Can You Mix the COVID Vaccine and Medications?

Alonzo Osche

The way the currently available vaccines work is that they expose a person’s body to a small protein from the coronavirus that induces the immune system to start fighting the virus, as if the person had been fully infected, explains Adam Berman, M.D., an emergency medicine physician and associate chair […]


The way the currently available vaccines work is that they expose a person’s body to a small protein from the coronavirus that induces the immune system to start fighting the virus, as if the person had been fully infected, explains Adam Berman, M.D., an emergency medicine physician and associate chair of the emergency department at Long Island Jewish Medical Center in New York. The hope is that if your body learns to fight the coronavirus when you aren’t infected, then later, if you are, it will be able to protect you by fighting off the infection extremely quickly.

Essentially, the vaccine makes a beeline for your immune system, and “the vast, vast majority of medications that patients take do not affect their immune systems,” says Berman.

For example, the statin you take to guard against high cholesterol interrupts your cholesterol production and has nothing to do with your immune system, says William Schaffner, M.D., an epidemiologist and professor of preventive medicine and health policy at Vanderbilt University. Blood thinners like Warfarin or Eliquis work on your body’s blood clotting mechanism. Medicines to control diabetes, like Metformin, work on your glucose metabolism — again, nothing to do with your immune system.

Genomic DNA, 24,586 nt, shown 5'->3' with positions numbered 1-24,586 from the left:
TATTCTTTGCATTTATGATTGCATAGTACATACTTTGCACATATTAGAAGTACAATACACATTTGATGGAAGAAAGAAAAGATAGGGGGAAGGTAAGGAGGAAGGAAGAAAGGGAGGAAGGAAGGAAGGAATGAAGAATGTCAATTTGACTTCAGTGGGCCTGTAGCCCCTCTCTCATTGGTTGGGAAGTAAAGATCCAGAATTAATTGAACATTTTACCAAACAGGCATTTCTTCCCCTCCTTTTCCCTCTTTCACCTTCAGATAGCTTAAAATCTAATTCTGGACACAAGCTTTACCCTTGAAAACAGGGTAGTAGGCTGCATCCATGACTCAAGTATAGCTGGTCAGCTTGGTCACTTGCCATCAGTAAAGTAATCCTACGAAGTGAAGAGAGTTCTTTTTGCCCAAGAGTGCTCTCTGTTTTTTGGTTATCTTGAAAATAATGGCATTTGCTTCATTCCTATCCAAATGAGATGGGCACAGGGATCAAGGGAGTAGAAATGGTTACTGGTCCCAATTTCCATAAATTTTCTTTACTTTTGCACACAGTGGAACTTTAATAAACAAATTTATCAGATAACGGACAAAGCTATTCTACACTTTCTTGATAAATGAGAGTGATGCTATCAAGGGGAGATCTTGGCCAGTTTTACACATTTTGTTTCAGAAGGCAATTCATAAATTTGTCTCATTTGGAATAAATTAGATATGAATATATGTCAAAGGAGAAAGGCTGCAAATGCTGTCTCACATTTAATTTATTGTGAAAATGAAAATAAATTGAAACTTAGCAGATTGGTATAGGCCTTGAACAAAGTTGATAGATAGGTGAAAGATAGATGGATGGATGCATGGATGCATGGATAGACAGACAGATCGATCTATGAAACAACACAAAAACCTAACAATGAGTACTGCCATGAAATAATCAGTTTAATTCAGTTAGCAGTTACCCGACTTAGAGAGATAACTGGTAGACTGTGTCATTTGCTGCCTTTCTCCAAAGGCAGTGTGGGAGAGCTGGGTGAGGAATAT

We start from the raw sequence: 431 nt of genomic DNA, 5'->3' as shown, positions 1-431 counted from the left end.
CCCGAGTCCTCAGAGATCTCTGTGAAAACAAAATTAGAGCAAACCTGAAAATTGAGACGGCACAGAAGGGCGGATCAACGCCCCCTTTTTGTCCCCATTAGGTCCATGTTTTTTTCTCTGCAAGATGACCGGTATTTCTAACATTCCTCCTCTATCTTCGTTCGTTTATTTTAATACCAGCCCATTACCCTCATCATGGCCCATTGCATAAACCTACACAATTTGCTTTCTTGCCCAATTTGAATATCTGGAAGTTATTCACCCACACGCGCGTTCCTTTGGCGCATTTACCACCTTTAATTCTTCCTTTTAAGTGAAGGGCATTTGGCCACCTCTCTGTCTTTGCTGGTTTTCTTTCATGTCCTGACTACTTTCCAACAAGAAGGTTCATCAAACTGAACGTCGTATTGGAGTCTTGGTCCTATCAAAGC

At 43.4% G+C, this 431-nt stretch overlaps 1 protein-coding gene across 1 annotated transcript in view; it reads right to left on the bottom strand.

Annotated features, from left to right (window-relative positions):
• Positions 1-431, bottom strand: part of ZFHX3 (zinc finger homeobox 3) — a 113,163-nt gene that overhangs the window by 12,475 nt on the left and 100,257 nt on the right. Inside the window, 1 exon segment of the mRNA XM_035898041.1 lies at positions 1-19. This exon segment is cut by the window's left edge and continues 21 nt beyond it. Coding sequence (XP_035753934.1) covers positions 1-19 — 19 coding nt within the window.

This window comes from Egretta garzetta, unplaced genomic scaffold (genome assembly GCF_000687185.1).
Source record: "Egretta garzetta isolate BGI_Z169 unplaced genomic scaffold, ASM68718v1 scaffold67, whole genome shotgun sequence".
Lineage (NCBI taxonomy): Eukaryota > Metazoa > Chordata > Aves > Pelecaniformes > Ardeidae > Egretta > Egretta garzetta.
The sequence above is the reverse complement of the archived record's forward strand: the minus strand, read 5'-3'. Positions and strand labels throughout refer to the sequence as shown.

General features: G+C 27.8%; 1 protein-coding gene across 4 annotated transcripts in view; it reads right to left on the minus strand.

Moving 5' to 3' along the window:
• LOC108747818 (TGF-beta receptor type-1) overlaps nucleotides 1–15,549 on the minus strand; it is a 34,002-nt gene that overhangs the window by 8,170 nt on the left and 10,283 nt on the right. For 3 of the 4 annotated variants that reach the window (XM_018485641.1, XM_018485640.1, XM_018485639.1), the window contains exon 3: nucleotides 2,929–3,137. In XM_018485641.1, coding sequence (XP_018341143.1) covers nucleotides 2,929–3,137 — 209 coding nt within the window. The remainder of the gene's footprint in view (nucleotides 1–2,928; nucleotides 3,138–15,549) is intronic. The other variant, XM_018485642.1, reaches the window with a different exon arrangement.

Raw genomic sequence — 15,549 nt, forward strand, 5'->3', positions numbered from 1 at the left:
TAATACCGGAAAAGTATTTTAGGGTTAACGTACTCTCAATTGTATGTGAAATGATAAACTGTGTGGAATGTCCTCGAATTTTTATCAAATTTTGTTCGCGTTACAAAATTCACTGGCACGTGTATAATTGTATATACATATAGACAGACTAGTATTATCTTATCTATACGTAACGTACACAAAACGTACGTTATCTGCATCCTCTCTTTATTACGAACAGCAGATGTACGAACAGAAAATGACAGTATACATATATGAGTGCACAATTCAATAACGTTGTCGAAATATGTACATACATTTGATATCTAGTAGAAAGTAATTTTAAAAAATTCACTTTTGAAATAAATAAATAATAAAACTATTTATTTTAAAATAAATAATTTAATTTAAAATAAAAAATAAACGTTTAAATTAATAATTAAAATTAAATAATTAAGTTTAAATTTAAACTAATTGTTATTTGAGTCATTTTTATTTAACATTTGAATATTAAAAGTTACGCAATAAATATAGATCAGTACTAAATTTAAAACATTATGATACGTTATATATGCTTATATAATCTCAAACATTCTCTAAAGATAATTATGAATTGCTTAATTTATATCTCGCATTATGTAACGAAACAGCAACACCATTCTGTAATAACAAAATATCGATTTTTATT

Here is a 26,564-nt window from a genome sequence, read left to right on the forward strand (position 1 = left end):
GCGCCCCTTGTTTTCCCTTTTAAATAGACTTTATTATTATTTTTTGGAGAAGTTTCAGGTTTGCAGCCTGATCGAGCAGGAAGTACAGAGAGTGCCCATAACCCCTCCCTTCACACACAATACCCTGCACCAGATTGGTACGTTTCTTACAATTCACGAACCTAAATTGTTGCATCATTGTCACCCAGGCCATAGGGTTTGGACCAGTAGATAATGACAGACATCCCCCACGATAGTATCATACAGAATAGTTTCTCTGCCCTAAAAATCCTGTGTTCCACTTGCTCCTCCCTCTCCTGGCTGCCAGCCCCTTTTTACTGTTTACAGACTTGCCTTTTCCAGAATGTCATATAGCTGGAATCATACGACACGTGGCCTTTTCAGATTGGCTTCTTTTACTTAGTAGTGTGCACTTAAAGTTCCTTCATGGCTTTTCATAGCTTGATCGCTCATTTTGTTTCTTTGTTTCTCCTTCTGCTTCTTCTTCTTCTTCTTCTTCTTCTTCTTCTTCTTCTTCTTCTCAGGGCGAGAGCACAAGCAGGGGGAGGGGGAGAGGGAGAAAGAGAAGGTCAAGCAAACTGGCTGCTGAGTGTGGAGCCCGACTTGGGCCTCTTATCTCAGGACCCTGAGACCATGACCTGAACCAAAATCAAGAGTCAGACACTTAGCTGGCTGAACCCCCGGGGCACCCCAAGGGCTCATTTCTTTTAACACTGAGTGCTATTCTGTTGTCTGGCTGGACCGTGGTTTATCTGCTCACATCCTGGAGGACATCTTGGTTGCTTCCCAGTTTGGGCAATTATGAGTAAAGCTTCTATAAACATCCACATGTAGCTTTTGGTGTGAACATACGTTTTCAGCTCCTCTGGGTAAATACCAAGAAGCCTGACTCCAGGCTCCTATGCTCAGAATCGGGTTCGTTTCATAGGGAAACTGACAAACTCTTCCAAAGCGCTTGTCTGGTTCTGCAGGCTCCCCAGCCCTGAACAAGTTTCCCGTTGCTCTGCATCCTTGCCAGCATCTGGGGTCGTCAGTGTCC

Some medicines may dampen vaccine effectiveness

As with most rules of medical science, there are some exceptions. If you happen to be taking prescription drugs that do affect your immune system, the vaccine might not be as effective as it would be if you weren’t.

So if you have had an organ transplant and are taking immunosuppressant drugs or taking those drugs to treat an autoimmune disease, or if you’re taking certain cancer chemotherapies, the “immunosuppressive drug could decrease the efficacy of the vaccine,” says William Moss, M.D., executive director of the International Vaccine Access Center at the Johns Hopkins Bloomberg School of Public Health. Same goes for people who are HIV positive and take one or more medications that affect their immune systems.

Even so, Schaffner emphasizes, such medications will continue to work on the conditions you’re taking them for — and so will the COVID-19 vaccine.

“Should you still get the vaccines?” asks Schaffner, referring to the currently available COVID-19 vaccines from Pfizer-BioNTech and Moderna. “Absolutely. Now, can we guarantee that you will have 95 percent protection? No, but you will get some degree of protection. And some is better than nothing.”

Moss suggests that people think of the COVID vaccines in much the same way they do their annual flu shot or a shingles or pneumonia vaccine. The COVID vaccine “is a new type of vaccine, but fundamentally, it’s just a vaccine. It is like other vaccines that basically affect our immune system. And there’s no reason to have concerns about how that might interact with other medicines.”


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